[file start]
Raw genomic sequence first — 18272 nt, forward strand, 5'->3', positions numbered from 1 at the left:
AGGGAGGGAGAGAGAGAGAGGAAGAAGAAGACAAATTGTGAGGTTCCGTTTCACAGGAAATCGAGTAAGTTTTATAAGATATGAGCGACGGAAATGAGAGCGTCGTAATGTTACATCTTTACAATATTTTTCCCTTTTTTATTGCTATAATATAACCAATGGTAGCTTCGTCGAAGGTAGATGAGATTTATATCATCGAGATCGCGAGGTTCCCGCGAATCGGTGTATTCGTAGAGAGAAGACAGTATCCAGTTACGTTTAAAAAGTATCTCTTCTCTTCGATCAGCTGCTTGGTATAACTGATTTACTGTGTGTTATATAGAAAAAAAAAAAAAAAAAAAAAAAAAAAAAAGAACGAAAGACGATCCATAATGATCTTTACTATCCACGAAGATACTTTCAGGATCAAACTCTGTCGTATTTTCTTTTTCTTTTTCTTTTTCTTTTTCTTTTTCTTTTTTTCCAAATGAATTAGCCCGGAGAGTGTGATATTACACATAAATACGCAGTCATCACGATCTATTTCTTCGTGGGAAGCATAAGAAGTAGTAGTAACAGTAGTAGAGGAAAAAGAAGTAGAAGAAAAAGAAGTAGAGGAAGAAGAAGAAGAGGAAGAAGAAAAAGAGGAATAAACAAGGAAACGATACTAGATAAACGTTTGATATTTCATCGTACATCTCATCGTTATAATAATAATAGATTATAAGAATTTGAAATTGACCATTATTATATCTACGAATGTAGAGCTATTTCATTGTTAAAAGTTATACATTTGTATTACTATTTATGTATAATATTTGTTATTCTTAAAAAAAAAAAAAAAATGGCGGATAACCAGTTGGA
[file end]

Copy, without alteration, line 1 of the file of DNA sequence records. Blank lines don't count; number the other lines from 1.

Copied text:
Raw genomic sequence first — 18272 nt, forward strand, 5'->3', positions numbered from 1 at the left: